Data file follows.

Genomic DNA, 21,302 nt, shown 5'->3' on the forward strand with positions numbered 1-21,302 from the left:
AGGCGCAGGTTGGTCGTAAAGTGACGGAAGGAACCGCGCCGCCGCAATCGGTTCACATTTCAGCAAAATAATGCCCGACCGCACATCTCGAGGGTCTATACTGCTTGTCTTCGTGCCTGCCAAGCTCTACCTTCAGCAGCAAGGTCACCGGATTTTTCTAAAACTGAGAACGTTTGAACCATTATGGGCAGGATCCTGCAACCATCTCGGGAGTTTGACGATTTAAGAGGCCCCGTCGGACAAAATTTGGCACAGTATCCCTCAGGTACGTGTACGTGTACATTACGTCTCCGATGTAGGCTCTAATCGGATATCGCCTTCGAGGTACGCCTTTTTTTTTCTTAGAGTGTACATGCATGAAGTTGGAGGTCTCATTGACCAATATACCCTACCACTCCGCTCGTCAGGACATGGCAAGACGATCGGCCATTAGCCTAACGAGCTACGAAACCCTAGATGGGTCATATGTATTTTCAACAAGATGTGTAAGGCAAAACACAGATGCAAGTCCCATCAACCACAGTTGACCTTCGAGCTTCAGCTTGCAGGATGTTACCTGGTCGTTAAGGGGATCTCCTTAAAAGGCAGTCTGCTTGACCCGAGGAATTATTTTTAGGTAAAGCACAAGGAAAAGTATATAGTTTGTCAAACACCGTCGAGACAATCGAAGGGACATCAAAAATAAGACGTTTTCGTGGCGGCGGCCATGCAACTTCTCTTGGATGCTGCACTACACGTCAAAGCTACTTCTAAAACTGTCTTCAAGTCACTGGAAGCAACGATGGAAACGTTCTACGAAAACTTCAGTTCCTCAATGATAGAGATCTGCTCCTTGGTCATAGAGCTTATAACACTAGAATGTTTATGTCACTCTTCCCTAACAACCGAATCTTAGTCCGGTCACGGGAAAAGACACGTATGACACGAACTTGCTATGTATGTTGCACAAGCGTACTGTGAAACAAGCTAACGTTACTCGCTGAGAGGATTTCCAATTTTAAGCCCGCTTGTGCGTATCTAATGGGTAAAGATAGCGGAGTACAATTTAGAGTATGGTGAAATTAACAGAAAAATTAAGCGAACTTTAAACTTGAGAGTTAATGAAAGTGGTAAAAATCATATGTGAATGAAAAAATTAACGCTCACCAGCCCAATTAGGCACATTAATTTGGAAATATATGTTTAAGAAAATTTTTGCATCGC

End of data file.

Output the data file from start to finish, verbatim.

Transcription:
Genomic DNA, 21,302 nt, shown 5'->3' on the forward strand with positions numbered 1-21,302 from the left:
AGGCGCAGGTTGGTCGTAAAGTGACGGAAGGAACCGCGCCGCCGCAATCGGTTCACATTTCAGCAAAATAATGCCCGACCGCACATCTCGAGGGTCTATACTGCTTGTCTTCGTGCCTGCCAAGCTCTACCTTCAGCAGCAAGGTCACCGGATTTTTCTAAAACTGAGAACGTTTGAACCATTATGGGCAGGATCCTGCAACCATCTCGGGAGTTTGACGATTTAAGAGGCCCCGTCGGACAAAATTTGGCACAGTATCCCTCAGGTACGTGTACGTGTACATTACGTCTCCGATGTAGGCTCTAATCGGATATCGCCTTCGAGGTACGCCTTTTTTTTTCTTAGAGTGTACATGCATGAAGTTGGAGGTCTCATTGACCAATATACCCTACCACTCCGCTCGTCAGGACATGGCAAGACGATCGGCCATTAGCCTAACGAGCTACGAAACCCTAGATGGGTCATATGTATTTTCAACAAGATGTGTAAGGCAAAACACAGATGCAAGTCCCATCAACCACAGTTGACCTTCGAGCTTCAGCTTGCAGGATGTTACCTGGTCGTTAAGGGGATCTCCTTAAAAGGCAGTCTGCTTGACCCGAGGAATTATTTTTAGGTAAAGCACAAGGAAAAGTATATAGTTTGTCAAACACCGTCGAGACAATCGAAGGGACATCAAAAATAAGACGTTTTCGTGGCGGCGGCCATGCAACTTCTCTTGGATGCTGCACTACACGTCAAAGCTACTTCTAAAACTGTCTTCAAGTCACTGGAAGCAACGATGGAAACGTTCTACGAAAACTTCAGTTCCTCAATGATAGAGATCTGCTCCTTGGTCATAGAGCTTATAACACTAGAATGTTTATGTCACTCTTCCCTAACAACCGAATCTTAGTCCGGTCACGGGAAAAGACACGTATGACACGAACTTGCTATGTATGTTGCACAAGCGTACTGTGAAACAAGCTAACGTTACTCGCTGAGAGGATTTCCAATTTTAAGCCCGCTTGTGCGTATCTAATGGGTAAAGATAGCGGAGTACAATTTAGAGTATGGTGAAATTAACAGAAAAATTAAGCGAACTTTAAACTTGAGAGTTAATGAAAGTGGTAAAAATCATATGTGAATGAAAAAATTAACGCTCACCAGCCCAATTAGGCACATTAATTTGGAAATATATGTTTAAGAAAATTTTTGCATCGC